"The challenge for Amazon in circumventing the operating systems is that it's basically impossible to supplant Siri as the default assistant on iOS, and it will be hard to gain much traction on Android devices too," Dawson says. "So although Alexa can be an assistant on smartphones, it's unlikely to be the assistant on the vast majority of those devices."
Smartphones are the key component to primary assistants, he says. "An assistant is only really useful over the long term if you can use it everywhere, and that's the big advantage that Google and Apple have today." Dawson is also concerned about how well Alexa will perform on smaller gadgets that don't have the hardware benefits of large, dedicated devices. Alexa may only be as good as the hardware that houses it, which makes it more likely to underperform compared to Siri or Google, he says.
Patrick Moorhead, president and principal analyst at Moor Insights & Strategy, says he doesn't believe Amazon will hold the lead if Apple, Microsoft and Google respond across platforms. "Amazon has been most successful because they targeted where the competition wasn't," he says. "Google and Apple are focused on mobile devices, Microsoft on PCs and smartphones, and that left speakers, TVs, vacuum cleaners and other miscellaneous devices for Amazon."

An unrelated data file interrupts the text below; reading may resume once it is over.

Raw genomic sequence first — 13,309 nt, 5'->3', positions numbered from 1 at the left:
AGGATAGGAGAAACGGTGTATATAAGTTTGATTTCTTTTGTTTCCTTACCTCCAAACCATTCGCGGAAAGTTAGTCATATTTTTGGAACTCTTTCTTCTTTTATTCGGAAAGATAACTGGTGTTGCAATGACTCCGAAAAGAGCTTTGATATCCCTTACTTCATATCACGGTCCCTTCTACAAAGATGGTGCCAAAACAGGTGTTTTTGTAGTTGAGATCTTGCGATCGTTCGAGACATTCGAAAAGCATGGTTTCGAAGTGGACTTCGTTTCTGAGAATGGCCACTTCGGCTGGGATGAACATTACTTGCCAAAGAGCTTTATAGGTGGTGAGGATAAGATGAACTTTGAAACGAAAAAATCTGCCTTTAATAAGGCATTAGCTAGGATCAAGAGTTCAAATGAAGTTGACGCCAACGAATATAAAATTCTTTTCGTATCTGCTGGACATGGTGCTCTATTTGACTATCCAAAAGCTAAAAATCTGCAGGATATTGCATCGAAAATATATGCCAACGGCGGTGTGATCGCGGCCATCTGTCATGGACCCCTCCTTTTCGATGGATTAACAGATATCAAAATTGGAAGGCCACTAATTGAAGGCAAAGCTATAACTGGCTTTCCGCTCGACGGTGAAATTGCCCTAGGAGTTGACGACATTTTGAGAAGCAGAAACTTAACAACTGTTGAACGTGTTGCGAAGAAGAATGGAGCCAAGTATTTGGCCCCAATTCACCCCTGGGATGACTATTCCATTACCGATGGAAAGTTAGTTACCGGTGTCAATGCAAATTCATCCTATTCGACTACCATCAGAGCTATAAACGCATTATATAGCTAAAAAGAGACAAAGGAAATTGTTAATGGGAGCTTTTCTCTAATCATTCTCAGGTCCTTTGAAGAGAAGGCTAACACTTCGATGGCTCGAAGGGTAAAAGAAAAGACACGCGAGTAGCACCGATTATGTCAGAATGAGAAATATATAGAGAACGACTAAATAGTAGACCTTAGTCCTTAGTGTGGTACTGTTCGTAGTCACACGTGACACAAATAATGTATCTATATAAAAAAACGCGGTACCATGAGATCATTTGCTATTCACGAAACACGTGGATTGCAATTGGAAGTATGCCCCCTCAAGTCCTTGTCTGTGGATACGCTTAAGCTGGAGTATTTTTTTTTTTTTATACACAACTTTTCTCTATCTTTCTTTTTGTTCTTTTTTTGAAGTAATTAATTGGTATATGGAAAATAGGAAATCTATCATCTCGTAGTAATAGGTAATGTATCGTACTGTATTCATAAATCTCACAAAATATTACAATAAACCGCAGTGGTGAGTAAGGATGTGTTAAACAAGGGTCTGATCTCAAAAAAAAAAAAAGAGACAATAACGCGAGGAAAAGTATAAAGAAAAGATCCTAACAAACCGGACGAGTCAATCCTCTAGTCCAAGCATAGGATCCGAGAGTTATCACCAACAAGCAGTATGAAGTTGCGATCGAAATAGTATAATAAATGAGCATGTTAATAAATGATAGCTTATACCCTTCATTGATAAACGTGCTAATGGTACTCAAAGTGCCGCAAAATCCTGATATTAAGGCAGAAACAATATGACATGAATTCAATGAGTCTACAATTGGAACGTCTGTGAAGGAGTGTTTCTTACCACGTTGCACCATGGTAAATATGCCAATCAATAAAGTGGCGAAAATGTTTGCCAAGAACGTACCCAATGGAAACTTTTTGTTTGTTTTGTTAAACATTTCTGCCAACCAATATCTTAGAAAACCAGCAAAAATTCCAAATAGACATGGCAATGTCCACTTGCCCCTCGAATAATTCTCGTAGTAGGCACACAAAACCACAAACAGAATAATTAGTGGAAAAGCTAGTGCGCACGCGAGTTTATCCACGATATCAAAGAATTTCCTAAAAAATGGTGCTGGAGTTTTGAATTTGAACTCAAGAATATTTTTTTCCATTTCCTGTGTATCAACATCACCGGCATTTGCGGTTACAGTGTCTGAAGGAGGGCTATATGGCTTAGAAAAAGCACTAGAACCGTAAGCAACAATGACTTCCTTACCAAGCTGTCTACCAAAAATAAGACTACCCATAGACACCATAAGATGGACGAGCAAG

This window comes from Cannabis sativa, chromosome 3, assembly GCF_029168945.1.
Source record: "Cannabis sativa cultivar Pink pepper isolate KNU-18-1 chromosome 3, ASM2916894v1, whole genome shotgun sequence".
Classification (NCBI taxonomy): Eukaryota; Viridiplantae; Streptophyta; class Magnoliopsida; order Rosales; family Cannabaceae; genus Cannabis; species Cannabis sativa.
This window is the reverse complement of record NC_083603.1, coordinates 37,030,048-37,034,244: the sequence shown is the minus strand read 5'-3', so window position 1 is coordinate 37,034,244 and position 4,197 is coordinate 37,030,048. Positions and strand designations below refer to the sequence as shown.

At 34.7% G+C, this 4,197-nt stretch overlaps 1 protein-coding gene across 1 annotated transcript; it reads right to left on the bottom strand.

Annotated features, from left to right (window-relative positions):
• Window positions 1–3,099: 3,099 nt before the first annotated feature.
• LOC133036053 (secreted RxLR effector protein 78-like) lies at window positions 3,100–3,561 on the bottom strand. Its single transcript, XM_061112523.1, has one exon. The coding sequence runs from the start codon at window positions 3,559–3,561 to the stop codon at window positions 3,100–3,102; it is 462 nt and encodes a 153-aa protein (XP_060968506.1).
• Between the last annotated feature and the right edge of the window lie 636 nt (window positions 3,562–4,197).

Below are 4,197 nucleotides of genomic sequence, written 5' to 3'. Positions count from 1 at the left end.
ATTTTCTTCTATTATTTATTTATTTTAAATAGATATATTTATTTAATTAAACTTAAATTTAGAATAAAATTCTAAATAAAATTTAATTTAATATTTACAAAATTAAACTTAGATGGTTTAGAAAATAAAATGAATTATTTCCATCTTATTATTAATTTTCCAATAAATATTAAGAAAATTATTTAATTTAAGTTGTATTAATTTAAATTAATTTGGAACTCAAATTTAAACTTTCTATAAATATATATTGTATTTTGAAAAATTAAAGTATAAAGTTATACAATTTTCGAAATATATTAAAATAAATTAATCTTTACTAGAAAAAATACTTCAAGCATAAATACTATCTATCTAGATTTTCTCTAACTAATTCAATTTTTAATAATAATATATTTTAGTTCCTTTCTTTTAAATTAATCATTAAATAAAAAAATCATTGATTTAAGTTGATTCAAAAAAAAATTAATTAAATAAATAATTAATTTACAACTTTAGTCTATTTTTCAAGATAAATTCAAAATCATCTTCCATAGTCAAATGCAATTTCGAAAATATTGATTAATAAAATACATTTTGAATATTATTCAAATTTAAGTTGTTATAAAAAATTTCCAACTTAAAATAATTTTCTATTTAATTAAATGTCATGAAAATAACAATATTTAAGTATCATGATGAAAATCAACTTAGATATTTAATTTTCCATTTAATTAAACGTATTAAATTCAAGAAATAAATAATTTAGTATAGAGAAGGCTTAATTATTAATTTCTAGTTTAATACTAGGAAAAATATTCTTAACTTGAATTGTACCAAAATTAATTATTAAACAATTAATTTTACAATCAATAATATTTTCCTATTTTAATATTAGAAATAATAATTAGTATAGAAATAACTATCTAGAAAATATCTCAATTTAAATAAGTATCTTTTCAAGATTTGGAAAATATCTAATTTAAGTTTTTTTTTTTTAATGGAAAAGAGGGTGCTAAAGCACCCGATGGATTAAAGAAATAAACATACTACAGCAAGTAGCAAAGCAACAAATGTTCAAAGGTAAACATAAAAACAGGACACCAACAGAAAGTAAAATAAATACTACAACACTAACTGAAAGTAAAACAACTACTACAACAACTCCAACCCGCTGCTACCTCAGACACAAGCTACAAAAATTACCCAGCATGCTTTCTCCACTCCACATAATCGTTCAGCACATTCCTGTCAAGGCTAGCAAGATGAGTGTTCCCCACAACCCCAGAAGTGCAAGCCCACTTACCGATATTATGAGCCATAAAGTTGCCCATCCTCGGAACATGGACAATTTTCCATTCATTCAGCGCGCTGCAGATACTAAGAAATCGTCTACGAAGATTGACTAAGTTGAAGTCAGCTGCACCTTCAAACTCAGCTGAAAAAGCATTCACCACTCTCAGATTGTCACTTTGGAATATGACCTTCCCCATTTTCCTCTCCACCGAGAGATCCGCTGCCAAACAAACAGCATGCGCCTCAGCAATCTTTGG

Consumers largely gravitate to the defaults on their devices, so once Apple, Google and Microsoft realize the cross-platform and wider home-automation capabilities of their OSes, the respective default agents will likely win, Moorhead says.
"A challenge for all voice assistants is that connected devices are, for the most part, siloed, making interoperability of devices and apps a challenge," says Sappington of Parks Associates. "For example, asking Alexa (or Siri or Microsoft's Cortana or Google Assistant) to play 'House of Cards' for you requires the voice assistant to have access to and control of both your television and your Netflix app. Getting it all to work together will be no small task."
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